New banks for old as JC Flowers and Levene eye retail market

Suddenly everyone wants a piece of the UK retail banking market. Don't they know there's a recession on?

Last Updated: 31 Aug 2010

It’s all go in banking this week. Firstly, JC Flowers – the New York based private equity fund best known for big ticket buyout deals like Shinsei bank in Japan and NIBC in the Netherlands – is planning to take a 49% stake in Chatham-based Kent Reliance, a mutual minnow with one branch and only 45 staff.  

And secondly, a group of city bigwigs headed by Lord Levene, and including Sir David Walker and Lord (John) McFall, wants to start up a brand new bank of its own. What’s going on?

Well, the KRBS deal would give JC Flowers – founded and run by ex-Goldman Sachs banker Christopher Flowers – a platform to get into the UK market, which it has been trying to do ever since failing to get its hands on Northern Rock back in 2007. The plan this time is to use the Kent Reliance as a vehicle to buy up ailing UK mutuals and consolidate them into one big ‘super-mutual.’ With all the benefits of scale and marketing muscle that would bring.

The market is still pretty fragmented so there’s commercial logic to the idea – there are at least 50 UK mutual societies still out there, and many of the small ones have been feeling the economic chill very badly. They might be only too happy to be rescued.  

But to execute this cunning plan, the group needs one crucial asset in particular - and no, we’re not talking about a season ticket to Chatham’s famous Historic Naval Dockyard. It’s a UK banking license, without which neither Flowers nor anyone else is allowed to set up shop as a bank or building society here.  Something which the Kent Reliance, founded as it was in 1888, can readily provide.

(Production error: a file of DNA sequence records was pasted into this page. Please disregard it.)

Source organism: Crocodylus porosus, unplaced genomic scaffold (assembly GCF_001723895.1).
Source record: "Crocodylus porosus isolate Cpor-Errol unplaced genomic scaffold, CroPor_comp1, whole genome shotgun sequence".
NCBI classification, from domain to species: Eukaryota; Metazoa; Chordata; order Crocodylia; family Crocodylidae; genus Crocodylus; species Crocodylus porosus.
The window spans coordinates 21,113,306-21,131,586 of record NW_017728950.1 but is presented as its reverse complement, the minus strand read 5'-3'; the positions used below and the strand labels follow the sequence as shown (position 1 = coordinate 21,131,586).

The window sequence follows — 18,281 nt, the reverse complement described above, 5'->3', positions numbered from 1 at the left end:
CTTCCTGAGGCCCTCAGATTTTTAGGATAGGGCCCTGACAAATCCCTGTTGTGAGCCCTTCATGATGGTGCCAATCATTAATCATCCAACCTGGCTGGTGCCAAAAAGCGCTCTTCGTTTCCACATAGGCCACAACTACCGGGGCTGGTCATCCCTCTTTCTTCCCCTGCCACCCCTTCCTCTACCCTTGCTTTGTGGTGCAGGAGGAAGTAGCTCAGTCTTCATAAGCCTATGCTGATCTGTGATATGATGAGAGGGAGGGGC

And as well as the Flowers/KRBS tie-up, there’s also Lord Levene’s star-studded consortium to consider. Apparently dazzled by such a glittering array of City grandees, the FSA has come over all chummy, saying that it will grant the imaginatively named ‘New bank’ consortium a license without all the trouble and expense of its having to buy an existing bank. Which must be rather galling to the Flowers crew.

To be fair, the consortium’s top team do have a good deal of experience (as well as an impressive collection of titles) between them. Levene is chairman of Lloyd’s of London, Walker was the author of last year’s government report on banking management and McFall is the outspoken former chair of the Treasury Select Committee.

They are expected to bid for the 600 ex-Cheltenham & Gloucester branches of Lloyds TSB which are up for sale (and perhaps its online unit Intelligent Finance, too) and their gameplan is essentially to return to local, branch-based banking, offering both individuals and businesses a more personal and informed service. They even plan to have bank managers (remember them? who know their customers and can make decisions based  more on their own judgement than on what the computer says. Sounds good, but can they make any money at it?

Both of these deals are still in the early stages – the KRBS gig has yet to be approved by the Society’s 180,000 members - but nevertheless it’s clear that high street banking is in for a bit of shake-up. Not before time, you might say…

In today's bulletin

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